Nad Sylvan
The Bride Said No

1 Bridesmaids
2 The Quartermaster
3 When The Music Dies
4 The White Crown
5 What Have You Done
6 Crime Of Passion
7 A French Kiss In An Italian Café
8 The Bride Said No

Nad Sylvan - vocals, guitars, piano, keyboards, acoustic guitar, orchestration, programming
Jade Ell - vocals
Sheona Urquhart - vocals, saxophone
Tania Doko – vocals
Steve Hackett - guitar
Roine Stolt – guitar
Guthrie Govan - guitar
Tony Levin - Chapman stick, upright- and electric bass
Jonas Reingold – bass
Nick D ́Virgilio – drums, percussion
Doane Perry - drums
Anders Wollbeck – additional sound design, keyboards, programming, orchestration
Alfons Karabuda - water phone

Courting The Window (2015)


Mixed and mastered by Steven Wilson
Artwork by Jarrod Gosling

Released 2017-05-26
Reviewed 2017-06-10


Today the watchful eye of Hallowed scrutinises the latest offering by the progrock vampire Nad Sylvan, who sort of too the world with storm when he released his acclaimed solo debut in 2015. That was when the Vampirate story begun and it now continues with this album called The Bride Says No an album that has been well received by the reviewers all around and that features some well-known and highly skilled guest musicians who in some cases has been co-writing songs with Nad. It is described as an album that takes what Sylvan has done before and elevates it with creative sensibility, actually the press sheet contains many grand statements about that sort of thing – and I am just not sure that they are correct because creativity is not a word that comes to mind when I listen to The Bride Says No.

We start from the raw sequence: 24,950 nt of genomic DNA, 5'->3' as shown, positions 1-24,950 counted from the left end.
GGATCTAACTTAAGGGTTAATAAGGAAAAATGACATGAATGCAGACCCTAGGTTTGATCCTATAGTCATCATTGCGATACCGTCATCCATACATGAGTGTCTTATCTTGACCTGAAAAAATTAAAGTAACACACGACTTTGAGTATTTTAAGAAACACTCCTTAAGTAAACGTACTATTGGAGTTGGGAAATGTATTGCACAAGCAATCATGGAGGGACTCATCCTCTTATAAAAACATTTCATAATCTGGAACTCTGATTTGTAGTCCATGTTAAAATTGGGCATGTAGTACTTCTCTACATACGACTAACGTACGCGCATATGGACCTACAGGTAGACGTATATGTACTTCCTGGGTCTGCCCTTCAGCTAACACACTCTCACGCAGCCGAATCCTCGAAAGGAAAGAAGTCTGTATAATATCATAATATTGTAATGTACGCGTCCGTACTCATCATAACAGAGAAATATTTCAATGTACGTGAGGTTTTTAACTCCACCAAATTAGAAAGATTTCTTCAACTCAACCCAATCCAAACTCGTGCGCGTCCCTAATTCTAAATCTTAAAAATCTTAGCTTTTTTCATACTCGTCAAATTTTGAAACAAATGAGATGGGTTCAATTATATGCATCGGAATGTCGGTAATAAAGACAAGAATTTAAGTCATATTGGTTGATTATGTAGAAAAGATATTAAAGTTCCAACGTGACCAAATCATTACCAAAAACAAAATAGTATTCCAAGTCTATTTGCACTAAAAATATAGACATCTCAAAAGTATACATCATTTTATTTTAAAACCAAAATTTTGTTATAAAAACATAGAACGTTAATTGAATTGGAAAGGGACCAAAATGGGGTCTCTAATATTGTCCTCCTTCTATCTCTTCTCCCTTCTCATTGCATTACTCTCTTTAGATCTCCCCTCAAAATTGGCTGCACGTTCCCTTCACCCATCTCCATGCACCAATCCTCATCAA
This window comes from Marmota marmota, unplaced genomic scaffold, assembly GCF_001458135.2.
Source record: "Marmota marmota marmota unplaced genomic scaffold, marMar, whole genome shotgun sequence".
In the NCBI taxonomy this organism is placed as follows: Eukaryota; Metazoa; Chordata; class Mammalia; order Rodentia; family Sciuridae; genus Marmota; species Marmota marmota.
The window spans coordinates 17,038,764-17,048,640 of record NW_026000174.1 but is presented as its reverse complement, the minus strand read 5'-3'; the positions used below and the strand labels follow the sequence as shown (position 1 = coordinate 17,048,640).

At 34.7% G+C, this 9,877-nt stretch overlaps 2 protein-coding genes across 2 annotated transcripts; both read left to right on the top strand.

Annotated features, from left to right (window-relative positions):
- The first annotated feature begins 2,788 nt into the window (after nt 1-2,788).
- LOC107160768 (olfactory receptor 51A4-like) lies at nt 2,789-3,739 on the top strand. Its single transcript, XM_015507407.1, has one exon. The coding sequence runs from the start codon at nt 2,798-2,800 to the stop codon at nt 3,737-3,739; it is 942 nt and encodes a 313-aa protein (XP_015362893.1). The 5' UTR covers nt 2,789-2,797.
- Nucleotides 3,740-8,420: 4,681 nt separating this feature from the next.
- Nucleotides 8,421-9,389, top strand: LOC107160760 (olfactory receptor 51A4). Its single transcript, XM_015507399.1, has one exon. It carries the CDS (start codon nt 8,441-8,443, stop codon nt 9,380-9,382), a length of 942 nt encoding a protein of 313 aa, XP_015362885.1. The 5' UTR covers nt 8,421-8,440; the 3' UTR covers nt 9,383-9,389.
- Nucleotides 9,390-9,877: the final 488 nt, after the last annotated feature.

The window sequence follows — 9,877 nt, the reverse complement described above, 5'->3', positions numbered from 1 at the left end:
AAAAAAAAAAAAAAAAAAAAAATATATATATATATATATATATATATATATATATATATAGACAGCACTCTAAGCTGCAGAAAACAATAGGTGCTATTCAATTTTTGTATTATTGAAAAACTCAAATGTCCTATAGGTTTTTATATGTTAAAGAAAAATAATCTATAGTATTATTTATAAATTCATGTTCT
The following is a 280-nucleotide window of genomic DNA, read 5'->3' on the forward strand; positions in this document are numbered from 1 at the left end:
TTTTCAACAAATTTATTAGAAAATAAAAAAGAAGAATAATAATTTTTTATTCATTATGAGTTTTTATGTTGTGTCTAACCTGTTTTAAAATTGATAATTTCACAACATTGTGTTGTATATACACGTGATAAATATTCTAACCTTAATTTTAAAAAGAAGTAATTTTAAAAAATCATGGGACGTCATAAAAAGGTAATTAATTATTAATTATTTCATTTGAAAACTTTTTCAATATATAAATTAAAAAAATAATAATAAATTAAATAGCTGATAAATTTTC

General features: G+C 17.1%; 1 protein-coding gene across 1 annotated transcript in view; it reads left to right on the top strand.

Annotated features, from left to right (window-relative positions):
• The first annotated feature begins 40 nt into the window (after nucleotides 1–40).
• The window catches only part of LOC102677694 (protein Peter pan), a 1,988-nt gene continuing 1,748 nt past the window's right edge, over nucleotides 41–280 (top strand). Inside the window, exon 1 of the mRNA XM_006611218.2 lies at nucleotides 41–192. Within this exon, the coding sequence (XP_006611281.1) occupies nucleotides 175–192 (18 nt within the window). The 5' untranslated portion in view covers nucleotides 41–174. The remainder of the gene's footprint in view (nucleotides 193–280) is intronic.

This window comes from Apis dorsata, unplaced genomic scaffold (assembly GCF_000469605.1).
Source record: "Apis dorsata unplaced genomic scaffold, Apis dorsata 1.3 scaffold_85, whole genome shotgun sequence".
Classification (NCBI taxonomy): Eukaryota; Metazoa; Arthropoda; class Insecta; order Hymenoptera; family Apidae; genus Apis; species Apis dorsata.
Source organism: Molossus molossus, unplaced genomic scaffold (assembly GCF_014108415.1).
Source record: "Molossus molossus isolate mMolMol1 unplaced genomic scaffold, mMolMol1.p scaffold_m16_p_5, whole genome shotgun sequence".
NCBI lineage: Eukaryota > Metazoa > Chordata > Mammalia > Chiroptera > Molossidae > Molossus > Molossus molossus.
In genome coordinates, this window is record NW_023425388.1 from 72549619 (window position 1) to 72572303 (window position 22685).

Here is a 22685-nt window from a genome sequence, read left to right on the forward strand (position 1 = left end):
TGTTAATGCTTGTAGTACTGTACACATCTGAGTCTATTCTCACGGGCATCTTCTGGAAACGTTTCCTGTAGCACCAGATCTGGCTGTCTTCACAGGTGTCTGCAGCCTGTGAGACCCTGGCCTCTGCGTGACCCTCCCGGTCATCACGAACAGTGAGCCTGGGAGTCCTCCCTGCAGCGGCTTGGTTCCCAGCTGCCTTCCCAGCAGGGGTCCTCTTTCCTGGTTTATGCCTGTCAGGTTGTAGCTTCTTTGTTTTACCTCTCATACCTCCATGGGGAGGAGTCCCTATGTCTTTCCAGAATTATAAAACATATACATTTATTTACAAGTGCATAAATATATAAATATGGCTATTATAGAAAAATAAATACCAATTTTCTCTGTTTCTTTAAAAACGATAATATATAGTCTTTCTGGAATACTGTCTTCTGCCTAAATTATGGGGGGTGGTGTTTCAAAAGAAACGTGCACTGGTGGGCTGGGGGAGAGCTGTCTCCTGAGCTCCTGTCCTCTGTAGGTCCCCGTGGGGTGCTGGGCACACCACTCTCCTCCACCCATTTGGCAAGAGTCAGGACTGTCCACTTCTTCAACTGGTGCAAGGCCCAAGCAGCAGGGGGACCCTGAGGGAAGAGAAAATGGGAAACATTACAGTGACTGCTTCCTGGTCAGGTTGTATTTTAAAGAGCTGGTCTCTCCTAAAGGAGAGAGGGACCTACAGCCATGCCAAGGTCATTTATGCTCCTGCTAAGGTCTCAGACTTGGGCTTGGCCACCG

It is a progressive rock album, rooted in the seventies with some modern Flair – I kind of thought of it as a lesser version of Steve Hackett’s latest albums, but you could really compare it to more or less any classic progressive rock band out there without being in error. Of course the sound is great, excellent production is sort of a prerequisite for the progressive rock scene. The vocals are great as well, sort of Peter Gabrielesque if you want a comparison. The songs are of course varied as is the custom in this genre, they may be varied but they are also quite predictable and it wouldn’t be an exaggeration to claim that this is an album that offers nothing new or fresh. If you have heard a bit of progressive rock in your life I am sure you can predict how this album will sound just from hearing the intro.

This is what strikes me most, more than the great vocals and strong songs, the predictability – not that Nad is the only progressive rocker who does predictable music. And while it may be predictable it is still a very good album, I really like the way Nad sings and the musicians sounds great all the way through and I really like the production and all of that. It is just that it sounds a bit too familiar to really take off. I think fans of classic progressive rock will find this album very appealing, I know I like it but it is hardly a standout album. I should also add that the album is far too long, they can easily have dismissed the last two songs because they are not very good and had they ended with Crime of Passion they would have ended with one of the highlights of the album. I think we could describe this as a solid but also predictable progressive rock album.

As the bride said, I also say no to adding this album to my collection – not because it is a bad album but because I already have several albums like it in my collection and this doesn’t even have an attractive artwork. So in the end I think that we can conclude that Nad Sylvan’s new album is a decent progressive rock album, it may not offer anything fresh and unique but it offers some really strong music.




Label: InsideOut
Three similar bands: Steve Hackett/Spock's Beard/The Flower Kings
Rating: HHHHHHH (4/7)
Reviewer: Daniel Källmalm

läs på svenska